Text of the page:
Dick completes this trip with no side effects, other than very exuberant energy, because he hasn't touched anyone. He also realizes that he is moving around in the present with his body as his mind is in the past. When he awakens this time, it is because the vicar is speaking to him inside the church where he has walked into in the fourteenth-century. Dick is able to recover himself and speak with the vicar, and becomes extremely interested in the lay of the land and the old buildings, their history and their inhabitants. The vicar gives him some good information and suggests the St. Austell library—a book called Parochial History. Dick also learns that Tywardreath or Tiwardrai, means The House on the Strand in the Cornish language. He speaks with Magnus, and they both begin research and attempt to locate all the houses and their present owners. The manor house is in ruins and Kilmarth was Roger's house, (he is Roger Kylmerth). He also realizes that much of the land in the surrounding area, in the fourteenth-century was under water.
Vita is still days away from arriving, so Dick goes out into the fields, leaning on a hedge where he once again takes the drug. Wishing to become aware of the moment of transition, he concentrates on the change, but only notices primroses and a cuckoo flying above. It suddenly dawns on him that these would be seen in the spring, and it is now nearly August. He knows he is in the past once again.
This time, he is within the manor house, and Sir Henry is dying, being treated only by an iffy French monk with a knowledge of herbs. The family is mostly there, and Isolda believes foul play has been committed. Soon after, it is announced that Henry has died. Isolda accuses Roger of complicity, and he moves toward her. Dick steps in the way to stop him, but gets his foot caught, awakening, retching, having actually caught his foot on a stone near a quarry filled with junk (the remains of the manor house). As he stumbles and makes his way back to the car, he realizes there is another car parked by him. It turns out to be a doctor, Dr. Powell, who doesn't buy the story he makes up, and escorts him home. It is after this trip that he receives the information sent by Magnus, confirming historically, that all the people Dick has met in the past were real.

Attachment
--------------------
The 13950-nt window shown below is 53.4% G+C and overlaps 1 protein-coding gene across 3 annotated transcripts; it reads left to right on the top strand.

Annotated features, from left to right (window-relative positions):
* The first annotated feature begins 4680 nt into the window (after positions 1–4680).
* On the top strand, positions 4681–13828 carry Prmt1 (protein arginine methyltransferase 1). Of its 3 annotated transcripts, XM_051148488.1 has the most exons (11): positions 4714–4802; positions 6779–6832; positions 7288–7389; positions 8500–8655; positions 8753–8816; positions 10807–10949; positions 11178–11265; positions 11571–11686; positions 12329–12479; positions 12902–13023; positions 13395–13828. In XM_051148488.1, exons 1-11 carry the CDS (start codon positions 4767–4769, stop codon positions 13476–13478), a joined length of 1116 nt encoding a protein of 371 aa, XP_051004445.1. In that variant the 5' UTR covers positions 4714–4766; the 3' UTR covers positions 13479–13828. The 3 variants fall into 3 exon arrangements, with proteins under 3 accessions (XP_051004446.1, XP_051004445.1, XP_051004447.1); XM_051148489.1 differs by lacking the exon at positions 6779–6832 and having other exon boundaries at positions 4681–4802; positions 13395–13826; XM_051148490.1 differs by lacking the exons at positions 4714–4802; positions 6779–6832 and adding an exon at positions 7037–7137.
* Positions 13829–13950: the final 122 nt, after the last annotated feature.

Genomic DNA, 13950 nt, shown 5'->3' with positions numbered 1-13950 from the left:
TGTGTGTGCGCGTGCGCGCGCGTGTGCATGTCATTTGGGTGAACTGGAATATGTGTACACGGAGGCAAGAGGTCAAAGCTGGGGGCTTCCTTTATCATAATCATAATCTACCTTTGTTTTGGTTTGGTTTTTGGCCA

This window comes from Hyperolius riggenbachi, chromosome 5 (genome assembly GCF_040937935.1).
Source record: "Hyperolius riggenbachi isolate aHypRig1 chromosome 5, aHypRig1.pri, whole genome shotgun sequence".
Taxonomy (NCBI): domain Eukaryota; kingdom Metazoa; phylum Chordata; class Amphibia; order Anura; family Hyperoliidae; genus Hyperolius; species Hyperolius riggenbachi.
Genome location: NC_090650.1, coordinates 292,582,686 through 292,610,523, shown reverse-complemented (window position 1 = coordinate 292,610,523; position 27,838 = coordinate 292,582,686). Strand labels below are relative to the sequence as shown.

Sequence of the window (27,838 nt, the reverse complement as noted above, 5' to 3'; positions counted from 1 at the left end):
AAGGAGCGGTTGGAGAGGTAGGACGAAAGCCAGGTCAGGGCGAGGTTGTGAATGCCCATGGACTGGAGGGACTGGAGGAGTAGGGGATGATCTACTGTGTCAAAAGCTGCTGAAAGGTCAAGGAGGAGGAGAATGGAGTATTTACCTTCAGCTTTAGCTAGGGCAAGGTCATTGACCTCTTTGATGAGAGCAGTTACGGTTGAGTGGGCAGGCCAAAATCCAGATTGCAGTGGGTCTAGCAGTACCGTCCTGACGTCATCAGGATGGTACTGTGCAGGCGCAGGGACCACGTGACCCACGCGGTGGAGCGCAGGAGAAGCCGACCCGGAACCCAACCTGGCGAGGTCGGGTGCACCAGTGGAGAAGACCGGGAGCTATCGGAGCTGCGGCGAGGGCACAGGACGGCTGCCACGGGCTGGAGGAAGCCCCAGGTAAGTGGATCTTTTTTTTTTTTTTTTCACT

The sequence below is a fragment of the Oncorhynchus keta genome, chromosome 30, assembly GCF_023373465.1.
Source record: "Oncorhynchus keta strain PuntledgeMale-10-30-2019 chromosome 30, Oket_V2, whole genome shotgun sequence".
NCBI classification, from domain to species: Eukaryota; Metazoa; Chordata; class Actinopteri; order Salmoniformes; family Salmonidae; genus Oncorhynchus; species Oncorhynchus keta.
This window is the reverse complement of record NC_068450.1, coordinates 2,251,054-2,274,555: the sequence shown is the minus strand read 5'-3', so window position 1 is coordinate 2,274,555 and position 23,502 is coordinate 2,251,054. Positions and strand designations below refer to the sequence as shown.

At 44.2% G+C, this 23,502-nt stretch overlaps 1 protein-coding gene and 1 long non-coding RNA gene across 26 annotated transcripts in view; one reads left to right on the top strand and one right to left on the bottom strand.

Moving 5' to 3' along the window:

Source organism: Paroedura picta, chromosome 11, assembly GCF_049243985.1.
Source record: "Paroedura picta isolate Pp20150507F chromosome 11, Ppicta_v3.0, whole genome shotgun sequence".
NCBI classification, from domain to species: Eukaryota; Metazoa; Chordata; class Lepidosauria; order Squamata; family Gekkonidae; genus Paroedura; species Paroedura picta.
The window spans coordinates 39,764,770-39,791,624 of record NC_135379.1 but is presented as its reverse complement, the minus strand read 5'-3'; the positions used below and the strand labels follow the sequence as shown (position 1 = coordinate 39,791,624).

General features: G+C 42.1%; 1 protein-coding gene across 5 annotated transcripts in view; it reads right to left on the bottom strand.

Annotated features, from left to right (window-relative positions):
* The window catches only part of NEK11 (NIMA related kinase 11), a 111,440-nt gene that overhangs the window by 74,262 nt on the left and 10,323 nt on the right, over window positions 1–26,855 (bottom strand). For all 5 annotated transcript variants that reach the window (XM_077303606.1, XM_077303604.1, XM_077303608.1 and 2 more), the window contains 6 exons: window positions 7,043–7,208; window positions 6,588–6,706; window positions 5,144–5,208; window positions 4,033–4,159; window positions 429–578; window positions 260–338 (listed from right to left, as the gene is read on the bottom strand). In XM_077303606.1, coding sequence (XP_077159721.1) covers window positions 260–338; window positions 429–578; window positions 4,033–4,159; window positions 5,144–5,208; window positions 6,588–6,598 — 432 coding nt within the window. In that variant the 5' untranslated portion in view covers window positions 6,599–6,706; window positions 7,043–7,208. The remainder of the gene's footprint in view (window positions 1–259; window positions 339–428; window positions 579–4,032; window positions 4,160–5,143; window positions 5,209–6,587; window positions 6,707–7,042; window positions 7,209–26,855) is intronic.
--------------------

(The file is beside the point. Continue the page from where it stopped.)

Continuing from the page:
The next trip Dick does is right in the basement lab, now knowing that it is Roger's house in the fourteenth-century. Though moving chronologically forward, he can never tell where in time he will arrive, but there is usually a gap of several weeks or months. A clandestine meeting is taking place now in Roger's house of those who are aiding Sir Otto Bodrugan in the rebellion to give Queen Isabella full power. Roger's younger brother Robbie is a messenger and assistant. They all go to the stable and mount their ponies, heading north to cross the valley by Trefrengy and Lampetho. On the way, they stop at Julian Polpey's, a friend of Roger, where he gives the bad news: the rebellion has been crushed before it had a chance to take place. Isabella and Mortimer have been taken prisoners. The plan is defeated. Isolda is also present, and just as Otto is about to kiss her hand, the sound of an automobile stops them. Dick wonders why they didn't hear the car, then realizes it is the mail truck and he is standing in someone's driveway. He had been wading through the bog, and his trousers her all torn. He sheepishly tells he mail carrier he has gotten lost and is offered a ride home. And things are even worse when he arrives back at Kilmarth: his wife and stepsons have unexpectedly showed up early.
Things become much more intense now, because his family is the last thing Dick wants intruding upon him. Plus he has to explain why he is such a mess, his eye has become bloodshot, and to his horror, he finds he is beginning to mix up events of the past with the present. Vita thinks he has another woman.
That's as far as I will go, because this book simply must be read. It is one of my top favorites and believe me the pages will fly by. And though it is fiction: (the characters in the present are purely fictional) but the characters in the past are real. There is a family tree in the front of the book, and these people can be Googled. Du Maurier herself got the idea for the book while she was researching the history of her own home, Kilmarth and its original owner, Roger Kylmerth.
Here is a beautiful photo of Daphne du Maurier's home, Kilmarth, in Tywardreath, Cornwall, England.
All material on this site copyright © 2015 by Laughing Crow.
This site designed and written by Laughing Crow.